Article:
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  • May 16, 2014

Amy Toensing on Going Outside the Comfort Zone

“When we look at images, we understand something about the world – but it’s always in the context of ourselves. It’s a universal language.” —Amy Toensing 

Picture of two old men and dog brothers
Harry and Doug Odom turn in beneath each other’s portraits while their dog Taxi keeps watch, November 27, 1999, on Monhegan Island, Maine.

Amy Toensing learned early on in her career that she was interested in telling stories of humanity. “You spend a lot of time with your subjects. You study your subjects. You open up to your subjects. They tell the story. You’re a conduit,” she said. Toensing is best known for her intimate essays about the lives of ordinary people.

In her decade as a contributing photographer for National Geographic, she has completed 13 stories for the magazine covering cultures around the world—from the Australian outback to the Jersey Shore.  Toensing lives in the Hudson Valley of New York with her husband Matt Moyer, who is also a contributing photographer for the magazine. —Erin Hull, University of North Carolina-Chapel Hill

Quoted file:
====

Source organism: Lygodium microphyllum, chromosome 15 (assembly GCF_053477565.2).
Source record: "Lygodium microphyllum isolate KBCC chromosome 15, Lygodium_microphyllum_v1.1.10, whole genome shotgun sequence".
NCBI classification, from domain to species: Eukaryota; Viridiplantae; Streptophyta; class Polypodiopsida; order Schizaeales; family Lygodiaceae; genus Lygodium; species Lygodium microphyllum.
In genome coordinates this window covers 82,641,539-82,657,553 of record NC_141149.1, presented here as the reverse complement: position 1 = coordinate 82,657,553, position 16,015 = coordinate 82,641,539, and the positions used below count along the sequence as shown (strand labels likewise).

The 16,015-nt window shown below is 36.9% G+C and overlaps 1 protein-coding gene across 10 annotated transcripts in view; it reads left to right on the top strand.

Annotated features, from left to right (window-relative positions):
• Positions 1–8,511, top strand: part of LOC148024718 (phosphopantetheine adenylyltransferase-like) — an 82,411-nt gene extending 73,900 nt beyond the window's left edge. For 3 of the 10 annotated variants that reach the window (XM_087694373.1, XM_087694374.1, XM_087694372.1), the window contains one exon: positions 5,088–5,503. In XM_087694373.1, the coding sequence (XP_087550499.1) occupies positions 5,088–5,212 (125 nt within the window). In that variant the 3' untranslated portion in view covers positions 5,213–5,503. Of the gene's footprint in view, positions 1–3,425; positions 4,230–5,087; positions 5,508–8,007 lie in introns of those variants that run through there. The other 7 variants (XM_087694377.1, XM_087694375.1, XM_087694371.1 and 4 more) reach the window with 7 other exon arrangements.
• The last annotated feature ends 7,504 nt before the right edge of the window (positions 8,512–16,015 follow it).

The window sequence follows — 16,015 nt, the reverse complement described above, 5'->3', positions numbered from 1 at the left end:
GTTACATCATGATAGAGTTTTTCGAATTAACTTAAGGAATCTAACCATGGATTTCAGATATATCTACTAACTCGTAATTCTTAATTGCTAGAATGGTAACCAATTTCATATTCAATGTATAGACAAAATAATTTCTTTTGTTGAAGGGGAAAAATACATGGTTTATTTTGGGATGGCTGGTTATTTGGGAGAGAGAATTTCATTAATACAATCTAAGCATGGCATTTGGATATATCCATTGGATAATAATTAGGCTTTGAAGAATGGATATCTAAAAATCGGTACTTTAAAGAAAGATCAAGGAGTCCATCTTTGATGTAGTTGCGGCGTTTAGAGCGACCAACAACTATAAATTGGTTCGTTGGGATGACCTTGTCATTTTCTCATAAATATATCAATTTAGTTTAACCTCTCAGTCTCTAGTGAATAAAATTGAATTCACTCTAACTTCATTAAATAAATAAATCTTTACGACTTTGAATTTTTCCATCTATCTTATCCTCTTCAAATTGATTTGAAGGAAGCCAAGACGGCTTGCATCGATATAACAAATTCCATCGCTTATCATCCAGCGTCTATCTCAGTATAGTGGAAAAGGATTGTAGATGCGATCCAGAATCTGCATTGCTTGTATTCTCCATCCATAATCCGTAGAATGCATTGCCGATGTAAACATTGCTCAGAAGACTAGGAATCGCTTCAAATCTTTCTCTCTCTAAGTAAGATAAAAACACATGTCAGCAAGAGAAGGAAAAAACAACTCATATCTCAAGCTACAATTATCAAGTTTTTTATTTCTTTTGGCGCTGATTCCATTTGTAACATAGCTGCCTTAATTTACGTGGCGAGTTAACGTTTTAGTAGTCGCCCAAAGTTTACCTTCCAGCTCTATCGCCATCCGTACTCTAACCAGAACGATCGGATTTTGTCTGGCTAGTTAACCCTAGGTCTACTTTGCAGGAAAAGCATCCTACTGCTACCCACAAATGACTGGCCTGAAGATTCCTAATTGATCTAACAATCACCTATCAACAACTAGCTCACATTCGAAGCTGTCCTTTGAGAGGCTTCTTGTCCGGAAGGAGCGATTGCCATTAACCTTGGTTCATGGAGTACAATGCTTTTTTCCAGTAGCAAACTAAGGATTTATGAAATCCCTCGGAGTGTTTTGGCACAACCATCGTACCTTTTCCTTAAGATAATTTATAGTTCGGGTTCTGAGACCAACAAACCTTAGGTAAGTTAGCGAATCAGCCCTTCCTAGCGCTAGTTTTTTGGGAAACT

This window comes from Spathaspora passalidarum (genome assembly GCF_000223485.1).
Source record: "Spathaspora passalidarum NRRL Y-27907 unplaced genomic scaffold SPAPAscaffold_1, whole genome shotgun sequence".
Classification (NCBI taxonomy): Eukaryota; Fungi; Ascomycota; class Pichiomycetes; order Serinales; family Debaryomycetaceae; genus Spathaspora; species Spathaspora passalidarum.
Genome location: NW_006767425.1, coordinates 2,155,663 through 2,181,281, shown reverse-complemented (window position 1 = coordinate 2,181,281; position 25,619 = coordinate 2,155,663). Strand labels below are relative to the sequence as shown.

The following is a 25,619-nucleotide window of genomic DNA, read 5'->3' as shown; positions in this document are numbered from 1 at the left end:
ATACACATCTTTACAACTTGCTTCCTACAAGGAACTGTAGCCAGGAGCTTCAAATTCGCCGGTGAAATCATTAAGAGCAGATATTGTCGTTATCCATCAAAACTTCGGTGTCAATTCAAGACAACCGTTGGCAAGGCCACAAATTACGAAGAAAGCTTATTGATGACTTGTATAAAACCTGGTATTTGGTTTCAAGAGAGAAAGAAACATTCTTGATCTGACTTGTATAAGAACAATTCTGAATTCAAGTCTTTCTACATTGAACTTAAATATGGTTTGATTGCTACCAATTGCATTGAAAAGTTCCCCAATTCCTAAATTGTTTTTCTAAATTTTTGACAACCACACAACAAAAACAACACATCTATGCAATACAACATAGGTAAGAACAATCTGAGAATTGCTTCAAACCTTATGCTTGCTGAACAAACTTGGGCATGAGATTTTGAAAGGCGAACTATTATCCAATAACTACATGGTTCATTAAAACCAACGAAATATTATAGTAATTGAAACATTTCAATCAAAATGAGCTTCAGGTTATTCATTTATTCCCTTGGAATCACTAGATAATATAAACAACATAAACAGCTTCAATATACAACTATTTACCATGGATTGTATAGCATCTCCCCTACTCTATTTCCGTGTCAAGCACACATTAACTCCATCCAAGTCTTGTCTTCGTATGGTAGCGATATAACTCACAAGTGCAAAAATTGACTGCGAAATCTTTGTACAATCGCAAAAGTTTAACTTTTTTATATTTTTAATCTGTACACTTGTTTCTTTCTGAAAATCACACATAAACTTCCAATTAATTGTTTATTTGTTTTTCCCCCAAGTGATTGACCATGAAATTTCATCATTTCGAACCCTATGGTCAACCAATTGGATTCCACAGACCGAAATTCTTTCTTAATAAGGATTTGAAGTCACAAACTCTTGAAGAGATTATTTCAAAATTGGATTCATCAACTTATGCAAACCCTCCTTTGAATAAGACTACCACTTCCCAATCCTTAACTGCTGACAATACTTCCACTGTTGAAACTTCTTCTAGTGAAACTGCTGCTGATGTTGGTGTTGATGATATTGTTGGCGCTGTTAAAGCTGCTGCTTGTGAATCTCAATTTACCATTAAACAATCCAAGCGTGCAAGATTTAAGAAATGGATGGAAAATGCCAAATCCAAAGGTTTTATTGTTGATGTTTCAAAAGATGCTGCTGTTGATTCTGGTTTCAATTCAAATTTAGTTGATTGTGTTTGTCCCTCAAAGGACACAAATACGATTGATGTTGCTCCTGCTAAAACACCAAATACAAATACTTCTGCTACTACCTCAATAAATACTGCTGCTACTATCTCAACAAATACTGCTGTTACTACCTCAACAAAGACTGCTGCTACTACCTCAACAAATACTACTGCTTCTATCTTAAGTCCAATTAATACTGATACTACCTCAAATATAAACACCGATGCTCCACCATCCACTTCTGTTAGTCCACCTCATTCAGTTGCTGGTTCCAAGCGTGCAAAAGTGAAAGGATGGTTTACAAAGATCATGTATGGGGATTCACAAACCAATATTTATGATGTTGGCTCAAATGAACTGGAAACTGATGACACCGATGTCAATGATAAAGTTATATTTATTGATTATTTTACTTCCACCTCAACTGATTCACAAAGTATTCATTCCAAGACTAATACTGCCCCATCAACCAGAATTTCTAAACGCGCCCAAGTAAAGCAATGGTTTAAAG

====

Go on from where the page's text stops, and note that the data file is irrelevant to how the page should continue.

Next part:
View more of Amy Toensing’s work on her website.

This video portrait was produced by National Geographic magazine in partnership with the University of North Carolina-Chapel Hill. It is part of an ongoing series of conversations with the photographers of the magazine, exploring the power of photography and why this life of imagemaking suits them so well. Learn more about the making of the series and watch the full trailer here.

Video Production Credits
Photographer: Amy Toensing
Producers: Pamela Chen, NGM
Chad A. Stevens, University of North Carolina at Chapel Hill
Associate Producer: Elyse Lipman, NGM
Editor: Erin Hull, University of North Carolina at Chapel Hill
Camera and Sound: Spencer Millsap, NGM, Shannon Sanders, NGM

There are 6 Comments. Add Yours.

  1. Williston McChesney-Clark
    June 23, 2014

    Devoted empathy!

  2. Diana barrett
    May 20, 2014

    Please note, there is NO mental disability associated with polio and you should immediately correct this!

  3. suresh
    May 19, 2014

    very interested dog all ways say some think

  4. Sant Kumar
    May 17, 2014

    Yes, the dog may be thinking that we are the intruder.

  5. rudra
    May 16, 2014

    Makes complex life easier to understand
    and gives a new definition

  6. Matrixbaram
    May 16, 2014

    An Eye opener for the World to see.

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